The question of membership is a curious one, and one that is dealt with inadequately in recent procedural developments around courts access.
The media vs the public
Procedural guidelines for tweeting from court give “a representative of the media or a legal commentator” the right to tweet without making an application, whereas a member of the public must seek special permission. Similarly, the Judicial College’s 2014 guidance on reporting restrictions in the criminal courts suggests that “court staff should respond positively to media organisations’ requests for assistance in relation to the existence or terms of reporting restriction orders” (my emphasis).
However, Criminal Practice Direction 16.B.6 and 16.B.7 directs that a copy of the order “should be provided to any person known to have an interest in reporting the proceedings”. This ambiguity around the treatment of media and ordinary members of the public should be addressed, with view to introducing a consistent approach.
The Law Commission’s report also raises another interesting legal uncertainty which deserves further attention: it is unclear, it suggests, whether a publisher’s knowledge of a reporting restriction is required to establish contempt. What is the “mental element” required for liability?
The preferred approach seems to be that “in addition to knowledge of the order, it is necessary to intend to prejudice the administration of justice” but the position lacks clarity. While this uncertainty is “unfortunate”, the Law Commission suggests that its list would make the system fairer, and also provide a means of establishing recklessness (it would be possible to see whether an order appeared on the list or not at the time of the breach).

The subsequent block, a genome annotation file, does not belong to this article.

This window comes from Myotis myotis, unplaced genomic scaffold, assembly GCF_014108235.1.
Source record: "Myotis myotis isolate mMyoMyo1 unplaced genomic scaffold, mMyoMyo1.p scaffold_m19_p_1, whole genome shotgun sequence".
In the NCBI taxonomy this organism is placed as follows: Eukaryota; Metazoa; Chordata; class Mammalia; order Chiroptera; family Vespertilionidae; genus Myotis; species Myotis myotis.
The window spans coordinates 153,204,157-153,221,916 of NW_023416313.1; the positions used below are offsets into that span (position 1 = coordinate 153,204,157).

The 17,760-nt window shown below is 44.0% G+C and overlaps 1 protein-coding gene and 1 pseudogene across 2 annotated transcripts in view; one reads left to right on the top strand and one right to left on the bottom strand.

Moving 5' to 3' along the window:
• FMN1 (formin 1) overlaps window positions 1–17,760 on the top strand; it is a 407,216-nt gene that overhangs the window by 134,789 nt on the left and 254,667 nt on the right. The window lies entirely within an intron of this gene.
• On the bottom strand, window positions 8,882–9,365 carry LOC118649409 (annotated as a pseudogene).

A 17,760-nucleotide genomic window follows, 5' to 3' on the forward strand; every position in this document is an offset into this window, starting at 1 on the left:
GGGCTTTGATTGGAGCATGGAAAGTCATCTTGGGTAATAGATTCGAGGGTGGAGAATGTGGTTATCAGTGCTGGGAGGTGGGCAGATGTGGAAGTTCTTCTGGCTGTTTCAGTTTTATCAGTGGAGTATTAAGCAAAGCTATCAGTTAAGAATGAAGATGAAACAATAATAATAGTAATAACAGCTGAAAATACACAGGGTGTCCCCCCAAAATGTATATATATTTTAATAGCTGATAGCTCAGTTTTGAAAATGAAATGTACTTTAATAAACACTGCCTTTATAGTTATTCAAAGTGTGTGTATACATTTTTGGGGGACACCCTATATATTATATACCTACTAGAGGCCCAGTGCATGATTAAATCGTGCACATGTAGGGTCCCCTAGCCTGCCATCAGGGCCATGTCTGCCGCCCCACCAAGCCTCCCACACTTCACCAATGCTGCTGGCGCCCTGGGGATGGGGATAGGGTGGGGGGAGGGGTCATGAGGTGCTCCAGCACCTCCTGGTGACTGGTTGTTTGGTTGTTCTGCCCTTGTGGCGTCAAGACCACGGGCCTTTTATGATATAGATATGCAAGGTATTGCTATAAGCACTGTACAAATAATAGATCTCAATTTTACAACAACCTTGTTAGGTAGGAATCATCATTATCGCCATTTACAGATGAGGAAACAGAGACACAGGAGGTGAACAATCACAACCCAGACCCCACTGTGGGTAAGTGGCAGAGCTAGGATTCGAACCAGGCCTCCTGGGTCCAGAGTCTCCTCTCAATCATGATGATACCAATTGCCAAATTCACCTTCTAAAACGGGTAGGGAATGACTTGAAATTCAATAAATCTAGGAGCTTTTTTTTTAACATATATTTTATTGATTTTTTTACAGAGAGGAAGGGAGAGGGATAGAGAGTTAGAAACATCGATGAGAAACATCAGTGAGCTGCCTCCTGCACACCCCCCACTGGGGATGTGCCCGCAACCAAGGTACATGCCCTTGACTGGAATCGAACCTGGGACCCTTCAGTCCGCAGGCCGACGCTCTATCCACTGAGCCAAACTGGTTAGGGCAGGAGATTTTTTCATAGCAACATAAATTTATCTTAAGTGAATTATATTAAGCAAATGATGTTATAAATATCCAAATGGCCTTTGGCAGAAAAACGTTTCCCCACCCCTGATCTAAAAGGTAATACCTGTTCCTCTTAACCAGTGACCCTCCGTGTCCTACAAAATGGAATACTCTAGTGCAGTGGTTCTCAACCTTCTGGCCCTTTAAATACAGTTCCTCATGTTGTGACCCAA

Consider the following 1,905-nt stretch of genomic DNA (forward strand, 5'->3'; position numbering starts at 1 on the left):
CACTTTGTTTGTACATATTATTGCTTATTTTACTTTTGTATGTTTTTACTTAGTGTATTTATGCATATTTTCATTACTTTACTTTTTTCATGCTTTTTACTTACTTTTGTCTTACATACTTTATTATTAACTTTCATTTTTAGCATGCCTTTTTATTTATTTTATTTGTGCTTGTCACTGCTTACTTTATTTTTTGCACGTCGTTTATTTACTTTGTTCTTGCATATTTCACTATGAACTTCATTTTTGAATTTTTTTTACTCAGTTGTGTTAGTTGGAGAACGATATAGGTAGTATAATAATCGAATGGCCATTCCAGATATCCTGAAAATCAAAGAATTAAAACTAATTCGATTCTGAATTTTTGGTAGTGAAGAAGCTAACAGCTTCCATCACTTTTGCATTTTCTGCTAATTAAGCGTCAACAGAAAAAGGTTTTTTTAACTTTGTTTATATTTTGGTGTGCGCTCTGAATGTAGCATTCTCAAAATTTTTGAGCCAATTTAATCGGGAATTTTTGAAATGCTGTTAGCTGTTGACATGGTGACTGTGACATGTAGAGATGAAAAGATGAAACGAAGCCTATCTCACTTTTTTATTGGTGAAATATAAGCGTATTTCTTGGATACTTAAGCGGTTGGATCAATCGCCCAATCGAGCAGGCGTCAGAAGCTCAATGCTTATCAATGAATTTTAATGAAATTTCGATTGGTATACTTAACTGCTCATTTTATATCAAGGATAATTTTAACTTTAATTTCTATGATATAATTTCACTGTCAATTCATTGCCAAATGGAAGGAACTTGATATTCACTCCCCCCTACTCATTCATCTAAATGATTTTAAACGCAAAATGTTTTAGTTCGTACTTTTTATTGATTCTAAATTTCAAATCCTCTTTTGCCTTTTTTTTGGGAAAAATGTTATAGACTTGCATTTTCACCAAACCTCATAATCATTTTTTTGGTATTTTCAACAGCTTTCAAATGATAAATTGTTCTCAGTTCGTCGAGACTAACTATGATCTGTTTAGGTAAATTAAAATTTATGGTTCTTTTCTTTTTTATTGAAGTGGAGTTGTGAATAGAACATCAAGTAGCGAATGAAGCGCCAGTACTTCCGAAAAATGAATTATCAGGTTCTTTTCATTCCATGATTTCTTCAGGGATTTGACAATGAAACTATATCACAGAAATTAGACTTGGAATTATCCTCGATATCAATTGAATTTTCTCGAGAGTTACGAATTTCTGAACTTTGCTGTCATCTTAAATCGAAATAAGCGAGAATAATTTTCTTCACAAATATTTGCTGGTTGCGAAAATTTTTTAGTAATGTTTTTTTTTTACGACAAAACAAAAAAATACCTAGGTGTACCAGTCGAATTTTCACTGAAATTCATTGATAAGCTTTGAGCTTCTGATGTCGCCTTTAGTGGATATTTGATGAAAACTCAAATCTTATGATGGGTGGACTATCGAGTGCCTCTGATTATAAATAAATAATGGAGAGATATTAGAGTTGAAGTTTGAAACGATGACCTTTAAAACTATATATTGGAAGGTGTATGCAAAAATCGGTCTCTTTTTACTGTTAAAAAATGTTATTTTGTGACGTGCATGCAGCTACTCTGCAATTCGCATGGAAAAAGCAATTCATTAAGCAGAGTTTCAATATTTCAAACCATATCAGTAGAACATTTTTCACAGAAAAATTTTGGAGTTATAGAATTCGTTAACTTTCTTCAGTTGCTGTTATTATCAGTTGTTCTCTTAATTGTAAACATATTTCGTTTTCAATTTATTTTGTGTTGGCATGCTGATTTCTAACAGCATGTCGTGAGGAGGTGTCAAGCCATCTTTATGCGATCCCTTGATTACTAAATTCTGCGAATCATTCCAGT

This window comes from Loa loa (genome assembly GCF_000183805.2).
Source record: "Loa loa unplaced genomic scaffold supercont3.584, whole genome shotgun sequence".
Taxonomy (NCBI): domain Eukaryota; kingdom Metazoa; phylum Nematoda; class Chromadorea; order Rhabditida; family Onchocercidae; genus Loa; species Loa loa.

If so, it would be essential that the courts kept such a list up to date and accurate.
Although the Law Commission only recommends a list for s 4(2) orders, it suggests that if such a list is set up, it could be used as a pilot for a “more ambitious system for publicising all reporting restrictions”.
What are the chances of the scheme’s implementation? The report mentions that HMCTS is currently looking at the issue as part of its wider redevelopment of IT systems. However, that bigger project is likely to move slowly: it would be sensible to move the Law Commission’s plan along speedily and use it as a testing ground for a wider reporting restrictions list and database.
Administrative concerns about the reliability of the list and database, as mentioned in the Law Commission’s report, should be overcome as well: if journalists and members of the public are obliged by law to adhere to stringent orders, the judiciary and courts service should also have a responsibility to provide the necessary information.